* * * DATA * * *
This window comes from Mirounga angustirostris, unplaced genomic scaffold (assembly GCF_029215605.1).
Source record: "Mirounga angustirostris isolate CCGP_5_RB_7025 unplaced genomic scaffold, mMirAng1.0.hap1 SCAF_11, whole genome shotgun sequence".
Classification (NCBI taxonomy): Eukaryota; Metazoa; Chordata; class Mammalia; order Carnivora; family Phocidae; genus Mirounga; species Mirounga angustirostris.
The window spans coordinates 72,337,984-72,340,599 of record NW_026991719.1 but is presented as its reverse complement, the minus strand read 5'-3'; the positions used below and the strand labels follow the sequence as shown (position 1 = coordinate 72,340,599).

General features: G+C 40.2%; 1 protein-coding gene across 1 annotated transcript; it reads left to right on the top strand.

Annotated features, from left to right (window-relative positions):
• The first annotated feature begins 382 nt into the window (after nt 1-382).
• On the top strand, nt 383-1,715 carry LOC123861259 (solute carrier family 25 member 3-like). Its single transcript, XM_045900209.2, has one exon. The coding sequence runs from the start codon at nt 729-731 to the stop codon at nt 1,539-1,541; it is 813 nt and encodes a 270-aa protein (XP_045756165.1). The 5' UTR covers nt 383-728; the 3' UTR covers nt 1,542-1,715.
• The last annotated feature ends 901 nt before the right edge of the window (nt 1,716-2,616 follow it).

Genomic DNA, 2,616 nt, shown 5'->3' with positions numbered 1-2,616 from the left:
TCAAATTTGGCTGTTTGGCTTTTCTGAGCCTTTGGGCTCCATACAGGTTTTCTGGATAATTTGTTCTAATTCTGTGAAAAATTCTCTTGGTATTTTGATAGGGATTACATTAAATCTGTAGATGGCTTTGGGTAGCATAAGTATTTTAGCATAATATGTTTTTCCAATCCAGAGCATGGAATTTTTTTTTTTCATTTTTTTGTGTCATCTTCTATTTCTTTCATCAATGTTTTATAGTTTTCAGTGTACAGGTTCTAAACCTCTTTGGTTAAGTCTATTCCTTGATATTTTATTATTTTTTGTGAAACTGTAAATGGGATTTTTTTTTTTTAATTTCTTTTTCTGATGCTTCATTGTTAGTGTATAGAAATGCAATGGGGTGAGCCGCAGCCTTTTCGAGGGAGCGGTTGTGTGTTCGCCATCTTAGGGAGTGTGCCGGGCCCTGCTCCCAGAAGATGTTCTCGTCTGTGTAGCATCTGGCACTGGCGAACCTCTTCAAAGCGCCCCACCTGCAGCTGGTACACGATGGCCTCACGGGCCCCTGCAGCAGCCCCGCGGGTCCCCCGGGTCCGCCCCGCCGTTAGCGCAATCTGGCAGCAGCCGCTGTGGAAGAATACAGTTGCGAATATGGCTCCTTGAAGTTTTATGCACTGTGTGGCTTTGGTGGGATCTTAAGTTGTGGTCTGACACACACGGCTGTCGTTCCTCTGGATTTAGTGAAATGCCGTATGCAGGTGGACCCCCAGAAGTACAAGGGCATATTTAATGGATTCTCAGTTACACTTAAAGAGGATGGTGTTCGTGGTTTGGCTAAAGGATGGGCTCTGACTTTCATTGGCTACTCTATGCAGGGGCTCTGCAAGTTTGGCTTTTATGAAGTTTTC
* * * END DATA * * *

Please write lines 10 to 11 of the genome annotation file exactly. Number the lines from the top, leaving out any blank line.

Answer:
Genomic DNA, 2,616 nt, shown 5'->3' with positions numbered 1-2,616 from the left:
TCAAATTTGGCTGTTTGGCTTTTCTGAGCCTTTGGGCTCCATACAGGTTTTCTGGATAATTTGTTCTAATTCTGTGAAAAATTCTCTTGGTATTTTGATAGGGATTACATTAAATCTGTAGATGGCTTTGGGTAGCATAAGTATTTTAGCATAATATGTTTTTCCAATCCAGAGCATGGAATTTTTTTTTTTCATTTTTTTGTGTCATCTTCTATTTCTTTCATCAATGTTTTATAGTTTTCAGTGTACAGGTTCTAAACCTCTTTGGTTAAGTCTATTCCTTGATATTTTATTATTTTTTGTGAAACTGTAAATGGGATTTTTTTTTTTTAATTTCTTTTTCTGATGCTTCATTGTTAGTGTATAGAAATGCAATGGGGTGAGCCGCAGCCTTTTCGAGGGAGCGGTTGTGTGTTCGCCATCTTAGGGAGTGTGCCGGGCCCTGCTCCCAGAAGATGTTCTCGTCTGTGTAGCATCTGGCACTGGCGAACCTCTTCAAAGCGCCCCACCTGCAGCTGGTACACGATGGCCTCACGGGCCCCTGCAGCAGCCCCGCGGGTCCCCCGGGTCCGCCCCGCCGTTAGCGCAATCTGGCAGCAGCCGCTGTGGAAGAATACAGTTGCGAATATGGCTCCTTGAAGTTTTATGCACTGTGTGGCTTTGGTGGGATCTTAAGTTGTGGTCTGACACACACGGCTGTCGTTCCTCTGGATTTAGTGAAATGCCGTATGCAGGTGGACCCCCAGAAGTACAAGGGCATATTTAATGGATTCTCAGTTACACTTAAAGAGGATGGTGTTCGTGGTTTGGCTAAAGGATGGGCTCTGACTTTCATTGGCTACTCTATGCAGGGGCTCTGCAAGTTTGGCTTTTATGAAGTTTTC